smaller towns to implement changes to sanitation but was limited in its
|1849||The Moral Condition of Bradford||Sir Titus Salt, mayor of Bradford, commissions
a report into the moral condition of Bradford and its inhabitants.
|1850||Working Conditions in Bradford||An observation of the conditions endured in Bradford at the height of
the Industrial Revolution.
|1851||Census figures||Population and housing figures for the 3 census
returns up to and including 1851 show that population boomed whilst
housing provision lagged behind.
|1853||Return of Cholera – again!||Cholera accounts for another 30,000 lives|
|1854||John Snow’s work on Cholera
|John Snow studied the incidences of Cholera
in Soho, London. he illustrated the fact that there was a very high correlation
between a water pump and the victims of the disease. Removing the pump
dramatically reduced the incidences of Cholera in the area. This added weight to the argument that Government had to
be involved in maintaining health.
|1860||Nightingale School of Nursing||Reports of Florence Nightingale‘s work
in Scolari, the Crimea, had been published in England by the Times. In
1860 a hospital was opened using her methods, which included cleanliness
|1862||Bradford Sewage Works||Bradford opens its first sewage works. As you
will see in the source material, it was much needed! problems continued
however, as the sources illustrate.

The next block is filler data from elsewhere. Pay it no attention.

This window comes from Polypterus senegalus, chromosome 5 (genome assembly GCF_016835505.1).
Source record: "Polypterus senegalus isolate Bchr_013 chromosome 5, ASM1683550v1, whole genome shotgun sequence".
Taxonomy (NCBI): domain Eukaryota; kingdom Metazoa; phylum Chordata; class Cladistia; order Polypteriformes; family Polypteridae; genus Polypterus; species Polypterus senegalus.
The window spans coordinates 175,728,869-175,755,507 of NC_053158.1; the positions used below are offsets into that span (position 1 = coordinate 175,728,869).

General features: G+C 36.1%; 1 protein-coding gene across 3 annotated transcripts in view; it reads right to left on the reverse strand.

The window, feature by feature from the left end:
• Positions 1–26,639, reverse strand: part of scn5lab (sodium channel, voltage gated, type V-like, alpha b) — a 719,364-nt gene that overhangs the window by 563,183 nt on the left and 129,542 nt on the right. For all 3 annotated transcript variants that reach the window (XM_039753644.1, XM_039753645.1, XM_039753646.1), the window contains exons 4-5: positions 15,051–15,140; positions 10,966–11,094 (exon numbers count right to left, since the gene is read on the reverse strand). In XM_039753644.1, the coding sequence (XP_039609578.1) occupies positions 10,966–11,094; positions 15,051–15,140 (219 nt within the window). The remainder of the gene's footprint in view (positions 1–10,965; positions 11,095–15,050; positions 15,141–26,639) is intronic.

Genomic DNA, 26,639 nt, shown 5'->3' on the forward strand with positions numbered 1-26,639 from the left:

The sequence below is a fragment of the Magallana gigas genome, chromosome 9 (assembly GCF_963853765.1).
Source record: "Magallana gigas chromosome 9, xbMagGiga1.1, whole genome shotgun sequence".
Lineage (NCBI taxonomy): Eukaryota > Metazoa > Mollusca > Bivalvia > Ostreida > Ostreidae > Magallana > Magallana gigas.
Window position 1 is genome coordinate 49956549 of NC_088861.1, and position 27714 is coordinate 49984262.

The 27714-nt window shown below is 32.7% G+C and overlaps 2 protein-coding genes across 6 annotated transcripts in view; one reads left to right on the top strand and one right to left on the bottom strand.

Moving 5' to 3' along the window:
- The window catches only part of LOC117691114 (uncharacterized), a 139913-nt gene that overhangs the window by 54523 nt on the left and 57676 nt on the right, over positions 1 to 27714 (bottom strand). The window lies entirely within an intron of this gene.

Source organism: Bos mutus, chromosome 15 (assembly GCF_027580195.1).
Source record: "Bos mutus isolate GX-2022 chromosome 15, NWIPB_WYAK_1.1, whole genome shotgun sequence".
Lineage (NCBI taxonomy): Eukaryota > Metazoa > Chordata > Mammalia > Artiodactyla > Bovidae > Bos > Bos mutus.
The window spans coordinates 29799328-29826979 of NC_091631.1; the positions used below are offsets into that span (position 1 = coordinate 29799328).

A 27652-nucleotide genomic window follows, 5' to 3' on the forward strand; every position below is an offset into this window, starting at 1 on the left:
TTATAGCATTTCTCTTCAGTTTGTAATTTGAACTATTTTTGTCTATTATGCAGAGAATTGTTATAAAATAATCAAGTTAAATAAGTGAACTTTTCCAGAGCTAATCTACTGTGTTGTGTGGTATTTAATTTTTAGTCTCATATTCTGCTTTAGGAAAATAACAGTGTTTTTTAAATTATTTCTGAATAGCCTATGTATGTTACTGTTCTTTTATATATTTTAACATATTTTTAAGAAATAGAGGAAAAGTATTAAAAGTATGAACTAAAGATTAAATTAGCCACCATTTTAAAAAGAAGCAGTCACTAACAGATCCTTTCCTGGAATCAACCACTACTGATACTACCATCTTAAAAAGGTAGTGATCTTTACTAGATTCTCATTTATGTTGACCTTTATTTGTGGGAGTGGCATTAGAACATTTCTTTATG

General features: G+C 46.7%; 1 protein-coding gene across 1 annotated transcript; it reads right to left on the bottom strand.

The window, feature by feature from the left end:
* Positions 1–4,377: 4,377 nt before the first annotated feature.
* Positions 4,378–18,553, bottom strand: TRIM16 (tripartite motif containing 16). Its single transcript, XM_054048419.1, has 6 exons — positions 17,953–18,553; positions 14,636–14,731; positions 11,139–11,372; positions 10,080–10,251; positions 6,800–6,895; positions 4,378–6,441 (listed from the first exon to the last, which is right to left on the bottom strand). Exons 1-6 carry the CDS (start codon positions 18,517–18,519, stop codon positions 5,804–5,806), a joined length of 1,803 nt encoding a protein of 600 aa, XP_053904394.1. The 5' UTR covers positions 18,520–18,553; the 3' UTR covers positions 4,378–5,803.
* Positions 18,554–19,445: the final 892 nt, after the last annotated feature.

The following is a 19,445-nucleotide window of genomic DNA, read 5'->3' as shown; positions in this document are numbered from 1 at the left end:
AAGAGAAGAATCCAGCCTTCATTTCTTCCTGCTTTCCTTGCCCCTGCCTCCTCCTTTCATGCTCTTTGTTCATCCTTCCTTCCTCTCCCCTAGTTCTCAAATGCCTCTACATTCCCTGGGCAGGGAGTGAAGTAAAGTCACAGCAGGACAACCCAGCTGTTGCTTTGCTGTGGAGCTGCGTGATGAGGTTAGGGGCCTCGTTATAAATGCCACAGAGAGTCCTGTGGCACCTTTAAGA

|1865||Germ Theory||Louis Pasteur proves that Germs exist.
Though opposed by many at the time, this results in the identification
of the cause of many diseases and increases the body of evidence that
shows that water has to be kept clean.
|1866||Cholera strikes again||A further 18,000 die of Cholera.|
|1867||Second Reform Act||Working Class men were given the vote. This increased pressure on parliament
to improve conditions for ordinary people.
|1869||Royal Sanitary Commission||Resulted in the Local Government Board Act which placed responsibility
for Public Health on a local authority. This was followed by the 1872
Public Health Act which required the appointment of a medical officer
in each area, to be responsible for sanitation.
|1872||2nd Public Health Act||See above|
|1875||3rd Public Health Act||Made local authorities responsible for lighting, water supply, sewage
disposal, parks, toilets and housing.
|1875||Artisans and Labourers Dwellings Act||Gave local authorities the power to demolish areas of housing with inadequate
drainage or sewage disposal facilities. There was no compulsion to do
this though. (Birmingham did, large sections of the city were rebuilt
as a result).
|1882||Tuberculosis Germ identified||Robert Koch, a German
scientist identifies the cause of TB, a major killer of the time.
|1883||Cholera germ identified.||Robert Koch identifies
the cholera germ.
|1890||Health in Bradford||Margaret McMillan’s assessment of
Bradford when she visited the town for the first time. Contrasted with
an account of Bradford in the mid-nineteenth century.
|1907||Report into the health of Children
|A major survey of the impact of school
meals in Bradford.
Medicine Through time – Resources for Medicine Through Time – Prehistoric Medicine – Ancient Egyptian Medicine – Ancient Greek Medicine – Medicine in the Roman Empire – Medieval Medicine – Renaissance Medicine – Public Health in the Industrial Revolution – Fight against infectious disease – Modern Medicine